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Burning Man Project staff were joined by 25 volunteers at Burning Man 2013, encouraging participants to “take the playa to the planet” and keep the fire burning long after Black Rock City disappeared.
“We had a tremendous group of volunteers who took time out of their Burning Man preparation to familiarize themselves with our goals and programs,” said BMP Program Manager Heather White. “They made sure everyone got a warm welcome and good information on all the ways burners stay involved year-round.
Burning Man Project joined Black Rock Arts Foundation, Black Rock Solar, Burners Without Borders and the Global Network of regional contacts at the Everywhere Pavilion on the Esplanade near the Keyhole. The Project’s goal was to help visitors understand how BMP is inspiring and supporting burners seeking to create positive change in their communities.
Everywhere visitors were treated to buttons and stickers, perused informative banners and display materials and volunteers and staff encouraged them to consider how participants manifested Burning Man culture in their own lives.
“People are always talking about how they want the rest of their lives to ‘be like Burning Man’,” White said. We simply showed them what other burners are already doing in the world which is exciting and inspiring and a great gift to take home to the default world.”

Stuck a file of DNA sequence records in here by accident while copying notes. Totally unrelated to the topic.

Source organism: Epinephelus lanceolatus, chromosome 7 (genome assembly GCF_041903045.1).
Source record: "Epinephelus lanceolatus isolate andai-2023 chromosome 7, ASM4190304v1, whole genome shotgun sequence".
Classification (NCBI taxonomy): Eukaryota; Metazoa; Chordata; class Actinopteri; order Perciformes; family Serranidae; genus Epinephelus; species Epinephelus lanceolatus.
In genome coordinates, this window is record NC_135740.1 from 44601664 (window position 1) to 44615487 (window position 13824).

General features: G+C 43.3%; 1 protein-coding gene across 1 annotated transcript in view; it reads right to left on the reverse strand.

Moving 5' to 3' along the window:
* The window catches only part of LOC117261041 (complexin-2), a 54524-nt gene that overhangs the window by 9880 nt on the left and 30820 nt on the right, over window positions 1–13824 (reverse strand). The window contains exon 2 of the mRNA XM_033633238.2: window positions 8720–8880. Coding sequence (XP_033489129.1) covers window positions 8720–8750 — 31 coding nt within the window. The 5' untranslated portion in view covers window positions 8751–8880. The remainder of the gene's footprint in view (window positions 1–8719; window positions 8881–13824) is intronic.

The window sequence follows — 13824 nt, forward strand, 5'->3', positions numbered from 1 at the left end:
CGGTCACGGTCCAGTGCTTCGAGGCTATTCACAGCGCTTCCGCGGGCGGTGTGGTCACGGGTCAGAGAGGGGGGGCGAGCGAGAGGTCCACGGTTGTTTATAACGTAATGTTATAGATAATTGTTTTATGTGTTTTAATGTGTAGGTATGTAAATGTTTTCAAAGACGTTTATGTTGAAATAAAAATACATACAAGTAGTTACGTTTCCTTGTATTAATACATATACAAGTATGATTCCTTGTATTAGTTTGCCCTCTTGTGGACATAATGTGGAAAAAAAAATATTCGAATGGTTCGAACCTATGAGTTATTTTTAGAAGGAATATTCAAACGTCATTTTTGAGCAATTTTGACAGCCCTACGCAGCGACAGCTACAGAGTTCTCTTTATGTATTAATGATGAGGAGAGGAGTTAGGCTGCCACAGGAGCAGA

Since 2008 Burners Without Borders has been supporting the MotoMoto Circus project in Mombasa, Kenya. This program has been working to engage, support and empower marginalized street living youth in Kenya through the medium of Fire Dancing.
Some of these boys, who have been with MotoMoto on and off throughout this year or longer, shared some about their lives and what MotoMoto has meant to them.
If you would like to know more about these boys, please read more HERE.
This is what KQED had to say about Burning Man, Beyond the Playa:
Every year for one week, bold, super-sized works of art spring to life in a harsh desert playa in Nevada. Burning Man, with hundreds of original works and more than 60,000 attendees, has become North America’s largest outdoor art festival. Host Thuy Vu meets the Flaming Lotus Girls, a female-driven team of Bay Area artists who are pushing themselves to the limit to create an enormous metal tree stump with fire-breathing fungi. Vu also examines how the Burning Man art scene has blossomed beyond the desert, with iconic sculptures transplanted to urban settings and even major civic installations like The Bay Lights.
Published on Sep 6, 2013
Burning Man Project teamed with the Black Rock Arts Foundation, The Crucible, The Exploratorium, Maker Faire, Black Rock City LLC and some wonderful donors to make the Youth Educational Spaceship Program (Y.E.S.) a reality. …and three, two, one, the spaceship has just returned from Burning Man and is headed to points afar. See what SFGate has to say about Y.E.S.